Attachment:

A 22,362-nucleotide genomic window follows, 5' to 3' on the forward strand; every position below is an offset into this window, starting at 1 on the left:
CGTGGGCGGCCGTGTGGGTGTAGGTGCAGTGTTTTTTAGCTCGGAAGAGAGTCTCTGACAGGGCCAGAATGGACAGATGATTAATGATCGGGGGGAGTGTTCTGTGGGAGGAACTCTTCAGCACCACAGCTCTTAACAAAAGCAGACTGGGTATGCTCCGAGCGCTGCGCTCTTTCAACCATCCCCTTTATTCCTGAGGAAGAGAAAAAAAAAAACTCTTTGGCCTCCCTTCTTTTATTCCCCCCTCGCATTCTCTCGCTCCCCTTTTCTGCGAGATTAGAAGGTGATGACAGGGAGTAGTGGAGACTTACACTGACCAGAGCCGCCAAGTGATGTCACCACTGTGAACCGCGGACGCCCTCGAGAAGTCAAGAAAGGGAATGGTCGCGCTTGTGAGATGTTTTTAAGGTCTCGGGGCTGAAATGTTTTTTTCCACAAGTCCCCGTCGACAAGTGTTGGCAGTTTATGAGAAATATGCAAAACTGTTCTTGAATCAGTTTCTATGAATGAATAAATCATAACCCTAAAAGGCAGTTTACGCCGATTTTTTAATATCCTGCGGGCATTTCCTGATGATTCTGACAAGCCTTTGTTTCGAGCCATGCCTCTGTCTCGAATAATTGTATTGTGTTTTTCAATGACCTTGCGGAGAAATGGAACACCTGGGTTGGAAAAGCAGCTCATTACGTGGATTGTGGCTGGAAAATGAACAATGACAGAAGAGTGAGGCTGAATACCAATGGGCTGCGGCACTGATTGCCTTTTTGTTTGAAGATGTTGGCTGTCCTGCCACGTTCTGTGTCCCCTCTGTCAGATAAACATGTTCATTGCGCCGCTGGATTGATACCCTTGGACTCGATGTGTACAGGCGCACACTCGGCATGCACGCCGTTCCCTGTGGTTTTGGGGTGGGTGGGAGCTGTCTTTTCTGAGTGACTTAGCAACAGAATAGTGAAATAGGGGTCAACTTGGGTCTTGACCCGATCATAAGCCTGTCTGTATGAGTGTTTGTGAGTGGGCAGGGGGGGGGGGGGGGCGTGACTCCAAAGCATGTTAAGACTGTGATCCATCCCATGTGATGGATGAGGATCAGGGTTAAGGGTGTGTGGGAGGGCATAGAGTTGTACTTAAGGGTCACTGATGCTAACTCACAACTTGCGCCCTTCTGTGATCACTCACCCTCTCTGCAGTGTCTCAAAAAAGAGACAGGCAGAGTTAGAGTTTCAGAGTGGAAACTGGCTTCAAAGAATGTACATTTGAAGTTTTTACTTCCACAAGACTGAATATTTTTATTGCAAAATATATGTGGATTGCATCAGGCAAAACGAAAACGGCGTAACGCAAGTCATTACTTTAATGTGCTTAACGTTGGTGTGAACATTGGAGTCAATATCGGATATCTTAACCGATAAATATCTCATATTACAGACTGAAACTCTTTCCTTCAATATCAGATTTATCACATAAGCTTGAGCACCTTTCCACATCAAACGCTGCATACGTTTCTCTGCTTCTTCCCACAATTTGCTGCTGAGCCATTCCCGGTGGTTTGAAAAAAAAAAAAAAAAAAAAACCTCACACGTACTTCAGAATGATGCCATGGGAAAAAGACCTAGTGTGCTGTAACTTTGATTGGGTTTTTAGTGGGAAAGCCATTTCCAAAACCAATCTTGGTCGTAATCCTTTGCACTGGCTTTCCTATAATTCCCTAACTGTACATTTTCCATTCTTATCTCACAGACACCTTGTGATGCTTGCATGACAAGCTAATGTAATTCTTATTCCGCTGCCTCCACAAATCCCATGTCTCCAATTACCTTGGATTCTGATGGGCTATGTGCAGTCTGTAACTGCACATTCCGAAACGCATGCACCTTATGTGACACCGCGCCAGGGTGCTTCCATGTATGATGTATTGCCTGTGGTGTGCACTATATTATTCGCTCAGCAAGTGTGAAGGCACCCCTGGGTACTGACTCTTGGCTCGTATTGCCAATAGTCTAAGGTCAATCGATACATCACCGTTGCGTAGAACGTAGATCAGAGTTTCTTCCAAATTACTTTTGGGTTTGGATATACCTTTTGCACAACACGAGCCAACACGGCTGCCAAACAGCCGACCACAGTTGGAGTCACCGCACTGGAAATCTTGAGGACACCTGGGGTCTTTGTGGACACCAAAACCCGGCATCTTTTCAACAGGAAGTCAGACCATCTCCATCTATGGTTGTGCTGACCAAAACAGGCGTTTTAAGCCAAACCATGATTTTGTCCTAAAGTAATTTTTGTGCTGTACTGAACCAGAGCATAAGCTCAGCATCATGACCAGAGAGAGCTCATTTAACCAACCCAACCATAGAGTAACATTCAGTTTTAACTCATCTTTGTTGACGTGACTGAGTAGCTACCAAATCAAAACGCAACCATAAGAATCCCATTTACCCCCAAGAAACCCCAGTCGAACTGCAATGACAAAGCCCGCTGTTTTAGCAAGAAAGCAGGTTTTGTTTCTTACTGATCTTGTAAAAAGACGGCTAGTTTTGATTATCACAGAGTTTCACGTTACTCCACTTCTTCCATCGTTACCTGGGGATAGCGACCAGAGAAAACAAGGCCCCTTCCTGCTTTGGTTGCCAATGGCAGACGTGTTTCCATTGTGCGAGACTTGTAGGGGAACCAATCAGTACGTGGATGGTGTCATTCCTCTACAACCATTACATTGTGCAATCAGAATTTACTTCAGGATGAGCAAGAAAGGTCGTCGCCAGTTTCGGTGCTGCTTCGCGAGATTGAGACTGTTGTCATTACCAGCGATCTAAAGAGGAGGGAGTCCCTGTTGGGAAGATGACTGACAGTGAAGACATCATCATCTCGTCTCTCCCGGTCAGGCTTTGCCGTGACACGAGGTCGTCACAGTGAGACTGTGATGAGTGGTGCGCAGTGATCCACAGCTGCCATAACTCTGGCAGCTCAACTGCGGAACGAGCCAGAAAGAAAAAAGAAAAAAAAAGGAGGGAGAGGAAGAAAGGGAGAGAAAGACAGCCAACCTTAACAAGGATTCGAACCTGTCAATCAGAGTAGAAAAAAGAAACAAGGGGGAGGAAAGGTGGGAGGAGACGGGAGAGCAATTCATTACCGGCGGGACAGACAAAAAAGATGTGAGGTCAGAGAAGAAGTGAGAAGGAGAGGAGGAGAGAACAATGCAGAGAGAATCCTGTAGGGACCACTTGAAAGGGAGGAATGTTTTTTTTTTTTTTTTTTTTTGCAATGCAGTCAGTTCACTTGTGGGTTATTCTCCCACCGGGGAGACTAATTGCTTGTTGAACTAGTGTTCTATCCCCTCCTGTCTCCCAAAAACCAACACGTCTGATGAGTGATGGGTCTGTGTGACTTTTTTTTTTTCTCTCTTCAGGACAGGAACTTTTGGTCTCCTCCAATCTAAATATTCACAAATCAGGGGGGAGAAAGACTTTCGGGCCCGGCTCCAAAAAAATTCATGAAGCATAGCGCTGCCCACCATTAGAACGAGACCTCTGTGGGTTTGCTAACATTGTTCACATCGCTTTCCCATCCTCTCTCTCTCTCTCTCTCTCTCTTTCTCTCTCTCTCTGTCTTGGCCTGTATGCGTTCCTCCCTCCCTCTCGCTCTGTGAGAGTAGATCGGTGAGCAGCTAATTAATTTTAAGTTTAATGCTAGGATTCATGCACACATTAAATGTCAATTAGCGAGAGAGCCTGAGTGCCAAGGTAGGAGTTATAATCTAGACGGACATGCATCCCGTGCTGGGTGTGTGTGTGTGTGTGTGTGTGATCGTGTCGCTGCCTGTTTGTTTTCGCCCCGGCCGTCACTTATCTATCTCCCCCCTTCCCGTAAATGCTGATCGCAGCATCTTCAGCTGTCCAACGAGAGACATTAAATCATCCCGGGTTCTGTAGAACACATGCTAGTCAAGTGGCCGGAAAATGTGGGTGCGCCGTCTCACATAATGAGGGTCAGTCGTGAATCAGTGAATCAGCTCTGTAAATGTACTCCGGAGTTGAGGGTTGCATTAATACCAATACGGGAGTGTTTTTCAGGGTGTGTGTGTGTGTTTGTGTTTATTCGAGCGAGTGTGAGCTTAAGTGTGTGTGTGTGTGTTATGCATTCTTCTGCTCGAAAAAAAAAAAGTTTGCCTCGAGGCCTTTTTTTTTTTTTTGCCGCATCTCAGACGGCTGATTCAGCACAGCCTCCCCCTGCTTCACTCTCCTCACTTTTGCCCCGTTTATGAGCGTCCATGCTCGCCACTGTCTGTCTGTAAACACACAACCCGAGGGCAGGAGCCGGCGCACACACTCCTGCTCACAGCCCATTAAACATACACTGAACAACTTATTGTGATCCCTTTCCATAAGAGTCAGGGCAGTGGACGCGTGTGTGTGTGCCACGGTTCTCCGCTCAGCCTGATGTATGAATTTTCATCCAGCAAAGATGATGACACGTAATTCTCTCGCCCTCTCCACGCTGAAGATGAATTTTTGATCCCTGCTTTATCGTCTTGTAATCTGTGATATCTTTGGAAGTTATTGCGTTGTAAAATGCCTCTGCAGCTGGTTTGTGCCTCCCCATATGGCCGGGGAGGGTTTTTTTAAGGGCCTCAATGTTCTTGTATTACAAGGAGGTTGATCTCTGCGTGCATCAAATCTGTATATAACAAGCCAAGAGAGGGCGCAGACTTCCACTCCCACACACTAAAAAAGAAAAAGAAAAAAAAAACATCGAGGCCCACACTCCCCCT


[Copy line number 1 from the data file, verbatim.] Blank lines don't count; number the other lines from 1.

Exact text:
A 22,362-nucleotide genomic window follows, 5' to 3' on the forward strand; every position below is an offset into this window, starting at 1 on the left: